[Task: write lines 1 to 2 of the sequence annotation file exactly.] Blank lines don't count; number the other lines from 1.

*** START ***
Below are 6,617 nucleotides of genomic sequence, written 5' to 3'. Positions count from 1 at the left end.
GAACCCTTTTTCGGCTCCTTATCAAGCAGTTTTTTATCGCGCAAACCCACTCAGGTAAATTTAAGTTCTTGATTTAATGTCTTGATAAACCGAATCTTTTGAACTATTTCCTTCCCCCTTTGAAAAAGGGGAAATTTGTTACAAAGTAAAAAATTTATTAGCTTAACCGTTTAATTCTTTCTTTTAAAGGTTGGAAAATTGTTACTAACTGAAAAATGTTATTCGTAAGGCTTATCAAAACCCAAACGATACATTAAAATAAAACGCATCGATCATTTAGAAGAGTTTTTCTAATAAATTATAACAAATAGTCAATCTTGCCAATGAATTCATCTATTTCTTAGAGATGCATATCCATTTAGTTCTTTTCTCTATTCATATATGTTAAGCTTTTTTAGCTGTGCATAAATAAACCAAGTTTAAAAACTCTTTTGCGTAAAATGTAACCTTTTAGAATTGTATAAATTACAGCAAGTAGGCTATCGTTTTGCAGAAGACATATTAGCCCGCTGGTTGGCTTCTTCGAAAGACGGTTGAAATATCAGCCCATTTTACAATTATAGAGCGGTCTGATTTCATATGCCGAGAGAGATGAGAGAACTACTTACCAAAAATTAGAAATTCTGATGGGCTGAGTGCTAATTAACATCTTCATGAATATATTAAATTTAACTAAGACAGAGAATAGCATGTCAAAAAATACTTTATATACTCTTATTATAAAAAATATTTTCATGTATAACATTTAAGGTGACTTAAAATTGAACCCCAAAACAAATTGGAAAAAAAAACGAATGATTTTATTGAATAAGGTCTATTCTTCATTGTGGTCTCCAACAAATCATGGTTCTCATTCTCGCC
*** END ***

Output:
Below are 6,617 nucleotides of genomic sequence, written 5' to 3'. Positions count from 1 at the left end.
GAACCCTTTTTCGGCTCCTTATCAAGCAGTTTTTTATCGCGCAAACCCACTCAGGTAAATTTAAGTTCTTGATTTAATGTCTTGATAAACCGAATCTTTTGAACTATTTCCTTCCCCCTTTGAAAAAGGGGAAATTTGTTACAAAGTAAAAAATTTATTAGCTTAACCGTTTAATTCTTTCTTTTAAAGGTTGGAAAATTGTTACTAACTGAAAAATGTTATTCGTAAGGCTTATCAAAACCCAAACGATACATTAAAATAAAACGCATCGATCATTTAGAAGAGTTTTTCTAATAAATTATAACAAATAGTCAATCTTGCCAATGAATTCATCTATTTCTTAGAGATGCATATCCATTTAGTTCTTTTCTCTATTCATATATGTTAAGCTTTTTTAGCTGTGCATAAATAAACCAAGTTTAAAAACTCTTTTGCGTAAAATGTAACCTTTTAGAATTGTATAAATTACAGCAAGTAGGCTATCGTTTTGCAGAAGACATATTAGCCCGCTGGTTGGCTTCTTCGAAAGACGGTTGAAATATCAGCCCATTTTACAATTATAGAGCGGTCTGATTTCATATGCCGAGAGAGATGAGAGAACTACTTACCAAAAATTAGAAATTCTGATGGGCTGAGTGCTAATTAACATCTTCATGAATATATTAAATTTAACTAAGACAGAGAATAGCATGTCAAAAAATACTTTATATACTCTTATTATAAAAAATATTTTCATGTATAACATTTAAGGTGACTTAAAATTGAACCCCAAAACAAATTGGAAAAAAAAACGAATGATTTTATTGAATAAGGTCTATTCTTCATTGTGGTCTCCAACAAATCATGGTTCTCATTCTCGCC